Wednesday, 27 October 2010

Not only pink, part 3: Nerine bowdenii

A dark pink clone of Nerine bowdenii selected by Stanley Smee

For most British gardeners, at least, Nerine bowdenii is the most familiar species in the genus; it can be seen in gardens throughout the country, often in large pink masses. It is totally hardy in this climate, but the myth persists that it needs to be planted against a warm wall. This is quite definitely not the case, as it has been shown that flowering is reduced if the bulb gets too hot, and as a summer-growing plant it needs ample moisture during the growing season, not often found at the base of a warm wall in summer. It thrives best in ordinary garden conditions with well-drained soil and full sun, preferably without much else growing around it.

Nerine bowdenii is found in two apparently disjunct populations in the wild. It was originally discovered in the vicinity of King William's Town , Eastern Cape, and plants from this population are still the most abundant in cultivation. They are typically rather bright pink, and the perianth segments (petals) are usually more or less smooth-edged, or slightly wavy. The cultivar 'Linda Vista' (right) is typical of this population.  A few hundred kilometres away the species reappears, on the cliffs of the Drakensberg where Kwa-Zulu Natal meets the Free State at Mont aux Sources. Here the flowering stems are perhaps a little taller, the flowers often a pale pink and the segments have strongly waved or crisped edges. This population is known by the invalid name var. wellsii and look rather different from the Eastern Cape plants: I believe they certainly deserve  taxonomic distinction, probably as a subspecies. Unfortunately I don't have a digital picture of this at present.

Both locations are in the summer rainfall area, and experience cool or cold dry winters. The plants are deciduous, losing their leaves in winter, and it is this critical fact that makes it hardy in Britain - they are effectively dormant through the worst weather. Even though the bulbs usually protrude from the ground they are seldom if ever damaged by frost. The plants leaf out in spring and grow through the summer, and have often withered before the inflorescences emerge, though if the soil remains moist the foliage may still be active at flowering time.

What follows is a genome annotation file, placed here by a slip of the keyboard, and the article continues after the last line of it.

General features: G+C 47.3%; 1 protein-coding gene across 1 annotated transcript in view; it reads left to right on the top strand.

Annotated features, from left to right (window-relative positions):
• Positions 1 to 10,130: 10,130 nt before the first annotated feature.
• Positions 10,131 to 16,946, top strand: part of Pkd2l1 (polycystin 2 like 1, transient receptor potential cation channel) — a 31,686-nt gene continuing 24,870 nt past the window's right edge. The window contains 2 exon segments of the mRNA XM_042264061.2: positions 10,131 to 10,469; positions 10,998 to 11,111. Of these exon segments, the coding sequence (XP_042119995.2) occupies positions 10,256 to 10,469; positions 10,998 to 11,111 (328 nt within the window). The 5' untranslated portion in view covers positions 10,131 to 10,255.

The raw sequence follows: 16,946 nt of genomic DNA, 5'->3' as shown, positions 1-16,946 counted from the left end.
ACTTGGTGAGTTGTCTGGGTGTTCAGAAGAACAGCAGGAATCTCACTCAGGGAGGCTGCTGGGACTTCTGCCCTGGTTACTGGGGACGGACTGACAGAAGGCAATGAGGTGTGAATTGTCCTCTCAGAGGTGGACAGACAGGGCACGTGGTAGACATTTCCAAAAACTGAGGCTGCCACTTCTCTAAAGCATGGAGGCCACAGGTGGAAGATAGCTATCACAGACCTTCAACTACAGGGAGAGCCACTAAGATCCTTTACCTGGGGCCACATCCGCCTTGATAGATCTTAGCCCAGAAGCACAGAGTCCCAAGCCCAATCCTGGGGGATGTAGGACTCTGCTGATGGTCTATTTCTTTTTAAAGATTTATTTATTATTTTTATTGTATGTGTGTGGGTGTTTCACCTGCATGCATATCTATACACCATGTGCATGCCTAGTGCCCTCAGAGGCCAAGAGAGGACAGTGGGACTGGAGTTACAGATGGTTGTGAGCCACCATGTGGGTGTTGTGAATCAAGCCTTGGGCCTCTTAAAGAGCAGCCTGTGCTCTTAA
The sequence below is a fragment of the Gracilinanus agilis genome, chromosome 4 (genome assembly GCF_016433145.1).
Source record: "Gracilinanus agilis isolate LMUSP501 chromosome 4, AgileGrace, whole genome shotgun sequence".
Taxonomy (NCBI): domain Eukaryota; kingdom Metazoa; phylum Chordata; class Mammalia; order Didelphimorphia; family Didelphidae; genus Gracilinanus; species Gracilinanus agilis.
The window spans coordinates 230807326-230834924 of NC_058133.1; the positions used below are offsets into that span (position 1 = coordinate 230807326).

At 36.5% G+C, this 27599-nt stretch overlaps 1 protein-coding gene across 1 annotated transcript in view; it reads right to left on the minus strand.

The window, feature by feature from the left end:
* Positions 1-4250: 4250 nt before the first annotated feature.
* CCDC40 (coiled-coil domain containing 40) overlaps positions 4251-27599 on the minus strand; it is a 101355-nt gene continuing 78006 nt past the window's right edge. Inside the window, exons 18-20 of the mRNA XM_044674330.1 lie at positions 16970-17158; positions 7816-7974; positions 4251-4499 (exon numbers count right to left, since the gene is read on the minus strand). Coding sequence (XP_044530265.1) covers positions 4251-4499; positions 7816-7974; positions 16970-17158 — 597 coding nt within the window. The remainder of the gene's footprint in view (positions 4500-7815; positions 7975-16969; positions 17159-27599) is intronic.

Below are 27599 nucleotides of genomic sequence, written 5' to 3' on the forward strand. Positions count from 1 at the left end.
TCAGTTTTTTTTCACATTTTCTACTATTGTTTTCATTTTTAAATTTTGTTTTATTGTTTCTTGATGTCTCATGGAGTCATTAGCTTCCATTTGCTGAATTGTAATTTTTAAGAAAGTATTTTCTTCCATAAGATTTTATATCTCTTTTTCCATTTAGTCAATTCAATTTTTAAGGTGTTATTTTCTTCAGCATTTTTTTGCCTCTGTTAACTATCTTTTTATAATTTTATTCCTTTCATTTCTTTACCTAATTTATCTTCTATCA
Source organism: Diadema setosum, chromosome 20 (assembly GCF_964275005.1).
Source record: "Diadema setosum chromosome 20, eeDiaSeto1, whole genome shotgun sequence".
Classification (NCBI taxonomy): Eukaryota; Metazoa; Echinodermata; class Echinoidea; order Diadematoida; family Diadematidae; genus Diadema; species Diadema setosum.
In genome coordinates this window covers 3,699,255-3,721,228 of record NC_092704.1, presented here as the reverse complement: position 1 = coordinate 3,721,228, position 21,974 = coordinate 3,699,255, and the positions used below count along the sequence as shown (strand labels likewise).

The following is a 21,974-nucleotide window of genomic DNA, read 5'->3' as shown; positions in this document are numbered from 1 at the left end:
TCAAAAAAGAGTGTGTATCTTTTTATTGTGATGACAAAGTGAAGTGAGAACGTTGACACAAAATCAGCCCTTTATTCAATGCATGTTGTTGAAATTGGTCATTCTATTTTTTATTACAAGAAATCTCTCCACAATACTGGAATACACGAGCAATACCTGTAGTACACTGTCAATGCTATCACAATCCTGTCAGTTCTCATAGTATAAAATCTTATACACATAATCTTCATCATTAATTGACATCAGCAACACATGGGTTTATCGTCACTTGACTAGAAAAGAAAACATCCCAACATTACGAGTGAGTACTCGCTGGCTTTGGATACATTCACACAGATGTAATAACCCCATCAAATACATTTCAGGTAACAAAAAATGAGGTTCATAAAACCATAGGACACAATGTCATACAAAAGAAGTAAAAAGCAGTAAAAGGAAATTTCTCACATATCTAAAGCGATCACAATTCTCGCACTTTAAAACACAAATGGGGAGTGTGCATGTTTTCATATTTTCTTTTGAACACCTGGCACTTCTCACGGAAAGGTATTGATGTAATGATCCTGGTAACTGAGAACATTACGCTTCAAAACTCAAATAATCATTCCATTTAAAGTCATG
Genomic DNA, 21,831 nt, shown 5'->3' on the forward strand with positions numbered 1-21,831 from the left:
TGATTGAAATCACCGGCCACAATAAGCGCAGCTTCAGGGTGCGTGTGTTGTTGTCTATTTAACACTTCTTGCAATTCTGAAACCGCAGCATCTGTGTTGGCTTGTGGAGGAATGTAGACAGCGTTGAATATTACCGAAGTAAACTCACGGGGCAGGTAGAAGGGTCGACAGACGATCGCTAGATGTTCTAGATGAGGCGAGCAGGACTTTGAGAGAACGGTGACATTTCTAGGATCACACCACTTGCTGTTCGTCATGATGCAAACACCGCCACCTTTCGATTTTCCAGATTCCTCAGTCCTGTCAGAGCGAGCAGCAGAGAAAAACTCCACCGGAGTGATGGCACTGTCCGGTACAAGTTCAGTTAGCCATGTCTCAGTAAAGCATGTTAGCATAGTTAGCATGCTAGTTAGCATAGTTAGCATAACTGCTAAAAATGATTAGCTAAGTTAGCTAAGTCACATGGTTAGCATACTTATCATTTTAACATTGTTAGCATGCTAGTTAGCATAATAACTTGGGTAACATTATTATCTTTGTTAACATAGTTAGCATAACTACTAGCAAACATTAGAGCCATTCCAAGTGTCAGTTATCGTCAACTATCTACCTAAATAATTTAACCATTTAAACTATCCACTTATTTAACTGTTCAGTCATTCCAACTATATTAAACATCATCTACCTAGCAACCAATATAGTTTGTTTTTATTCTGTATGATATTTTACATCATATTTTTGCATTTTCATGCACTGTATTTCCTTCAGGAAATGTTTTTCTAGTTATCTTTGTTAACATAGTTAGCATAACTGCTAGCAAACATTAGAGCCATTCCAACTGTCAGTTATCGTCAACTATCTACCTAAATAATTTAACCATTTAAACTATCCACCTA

I find the ordinary bright pink of N. bowdenii a rather difficult colour to place in the garden, and think it's best grown away from most other plants blooming in September and October, but it looks good among grasses, and the subtle greyish greens often found in 'mediterranean' plants. As with any popular garden plant there are numerous cultivars selected for colour, floriferousness, height, etc, and there is even one with marginally variegated leaves, 'Mollie Cowie'. Many are rather indistinct and the names are often muddled in commerce, but some are well worth having. I prefer the paler shades of pink, such as those seen here: 'Marnie Rogerson' (left) and 'Pink Surprise' below. This is a poor example of 'Pink Surprise', with far fewer flowers than usual: I think it is one of the very best cultivars.
Nerine bowdenii 'Pink Surprise'

A clone that opens very pale pink and fades to almost white has been known for many years as 'Alba', but it is not really very special in either colour or vigour. In recent years some much better white-flowered clones have appeared, including 'White Magic' (below), which is pure white with a green keel on the outer surface of the perianth segments, a sure sign of it being a true albino. A clump of this doing well will be a magnificent sight, but as I have only one bulb at present there is some way to go!